Jurisdictional requirements and carbon reduction initiatives: Washington, D.C., and other jurisdictions in the area have made formal public commitments to reduce carbon emissions that are consistent with the Paris Agreement, which the U.S. withdrew from in June 2017.
This affects facilities management in a few key ways, explains Lesley Morrison, portfolio manager for JBG SMITH.
- Renewable energy purchasing: All purchased electricity must come from renewable sources by 2050. “Most companies and the government are already getting there, which is great,” Morrison notes.
- Requirements for minimum energy efficiency standards by 2026: “The side benefit is that there are incentives for participating in these programs,” Morrison says. A local utility may incentivize LED retrofits, for example.
- Benchmarking: Many jurisdictions, including Washington, D.C., mandate energy reporting. If you have to do it anyway, you can use the benchmarking process to pursue certification with ENERGY STAR or other building certifications. JBG SMITH’s automatic bill payment process automatically reports to ENERGY STAR and ENERGY STAR reports to Arc, allowing the company to benchmark and maintain both its ENERGY STAR and Arc scores just by paying the bills. “The automated process takes it all out of my hands, but when I first started in the industry, I would read those bills and track every dollar in Portfolio Manager,” says Morrison.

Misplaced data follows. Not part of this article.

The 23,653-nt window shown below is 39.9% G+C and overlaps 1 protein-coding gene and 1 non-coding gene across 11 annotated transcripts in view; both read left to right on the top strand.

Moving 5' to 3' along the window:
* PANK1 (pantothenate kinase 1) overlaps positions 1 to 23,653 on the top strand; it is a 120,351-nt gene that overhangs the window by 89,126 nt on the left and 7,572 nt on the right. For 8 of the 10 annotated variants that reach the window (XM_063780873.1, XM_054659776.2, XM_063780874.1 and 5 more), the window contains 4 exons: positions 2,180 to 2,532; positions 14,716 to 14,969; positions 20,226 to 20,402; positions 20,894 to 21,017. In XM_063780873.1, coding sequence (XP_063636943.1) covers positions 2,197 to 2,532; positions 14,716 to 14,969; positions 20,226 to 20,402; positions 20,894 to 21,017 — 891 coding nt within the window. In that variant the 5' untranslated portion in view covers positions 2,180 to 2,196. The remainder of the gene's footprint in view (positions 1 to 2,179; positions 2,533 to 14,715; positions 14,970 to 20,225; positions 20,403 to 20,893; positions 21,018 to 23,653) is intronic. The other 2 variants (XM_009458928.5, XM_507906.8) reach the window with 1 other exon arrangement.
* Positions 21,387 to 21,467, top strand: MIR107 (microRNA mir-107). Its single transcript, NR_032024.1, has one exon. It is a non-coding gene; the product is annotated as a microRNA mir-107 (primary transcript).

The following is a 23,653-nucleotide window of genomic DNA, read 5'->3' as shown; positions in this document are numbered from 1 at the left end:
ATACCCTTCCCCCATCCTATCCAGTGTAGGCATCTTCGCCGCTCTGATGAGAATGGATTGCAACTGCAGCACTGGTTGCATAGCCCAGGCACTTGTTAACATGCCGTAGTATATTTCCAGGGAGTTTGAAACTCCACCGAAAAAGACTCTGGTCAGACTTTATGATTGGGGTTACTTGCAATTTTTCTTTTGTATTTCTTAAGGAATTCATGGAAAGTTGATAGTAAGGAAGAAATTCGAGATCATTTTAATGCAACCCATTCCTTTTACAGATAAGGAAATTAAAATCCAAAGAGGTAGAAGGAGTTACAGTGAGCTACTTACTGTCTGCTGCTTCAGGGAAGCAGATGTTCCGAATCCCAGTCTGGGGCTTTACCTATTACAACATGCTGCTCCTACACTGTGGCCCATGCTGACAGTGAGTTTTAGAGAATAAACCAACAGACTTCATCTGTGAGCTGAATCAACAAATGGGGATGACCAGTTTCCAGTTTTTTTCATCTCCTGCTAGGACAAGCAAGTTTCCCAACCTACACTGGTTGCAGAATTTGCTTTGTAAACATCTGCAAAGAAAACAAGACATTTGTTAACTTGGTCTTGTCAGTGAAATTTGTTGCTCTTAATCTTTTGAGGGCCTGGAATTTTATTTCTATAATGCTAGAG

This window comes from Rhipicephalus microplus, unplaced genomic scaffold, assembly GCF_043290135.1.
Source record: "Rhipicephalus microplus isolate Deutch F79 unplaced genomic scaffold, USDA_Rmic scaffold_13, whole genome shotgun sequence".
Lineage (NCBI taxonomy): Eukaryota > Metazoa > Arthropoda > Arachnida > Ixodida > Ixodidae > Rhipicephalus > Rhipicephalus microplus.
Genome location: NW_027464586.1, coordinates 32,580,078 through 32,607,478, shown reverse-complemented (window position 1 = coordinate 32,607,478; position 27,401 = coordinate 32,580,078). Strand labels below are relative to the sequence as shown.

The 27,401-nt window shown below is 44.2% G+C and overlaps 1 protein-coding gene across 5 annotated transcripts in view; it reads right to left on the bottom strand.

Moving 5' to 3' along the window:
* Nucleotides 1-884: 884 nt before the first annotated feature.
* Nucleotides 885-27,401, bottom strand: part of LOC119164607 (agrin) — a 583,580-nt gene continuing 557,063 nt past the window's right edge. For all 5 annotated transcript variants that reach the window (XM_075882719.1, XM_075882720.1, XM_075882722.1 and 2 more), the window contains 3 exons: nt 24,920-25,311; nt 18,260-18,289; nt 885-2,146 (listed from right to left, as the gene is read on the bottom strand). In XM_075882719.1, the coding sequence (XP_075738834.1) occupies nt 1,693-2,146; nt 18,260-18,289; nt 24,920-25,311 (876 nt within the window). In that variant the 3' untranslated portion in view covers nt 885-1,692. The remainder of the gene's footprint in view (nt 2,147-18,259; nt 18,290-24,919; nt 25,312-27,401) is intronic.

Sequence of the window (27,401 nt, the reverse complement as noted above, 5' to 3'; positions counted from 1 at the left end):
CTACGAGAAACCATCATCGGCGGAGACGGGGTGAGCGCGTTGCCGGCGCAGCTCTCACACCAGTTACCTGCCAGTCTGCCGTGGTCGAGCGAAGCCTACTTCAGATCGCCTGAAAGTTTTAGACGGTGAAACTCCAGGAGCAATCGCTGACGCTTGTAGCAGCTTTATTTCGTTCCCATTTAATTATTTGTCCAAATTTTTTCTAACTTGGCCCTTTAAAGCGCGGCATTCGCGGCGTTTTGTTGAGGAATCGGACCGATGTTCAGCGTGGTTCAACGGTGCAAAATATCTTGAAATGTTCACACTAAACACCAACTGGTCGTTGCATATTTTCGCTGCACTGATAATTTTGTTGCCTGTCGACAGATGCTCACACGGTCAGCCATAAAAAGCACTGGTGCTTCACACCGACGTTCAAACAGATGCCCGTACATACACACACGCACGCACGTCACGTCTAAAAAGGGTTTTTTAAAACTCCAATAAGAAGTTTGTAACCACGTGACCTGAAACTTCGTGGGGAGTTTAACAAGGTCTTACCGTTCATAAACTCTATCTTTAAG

A climate-conscious facilities manager can make an important impact regardless of whether company leadership signs on to formally certifying the building. Landlords, tenants and office occupants all have roles to play in the solution, and they can use data analysis to play those roles well.
“FMs are tasked with having sustainable reporting and being part of corporate social responsibility. It falls to us to be part of the solution,” Mayo-Rodgers says. “We need to be mindful of the data we’re collecting and make sure it’s accurate data. That makes a difference. Be mindful of the triple bottom line: If you’re implementing sustainable initiatives that are good for people and the environment, you also need to be mindful that they’re good investments for your company.”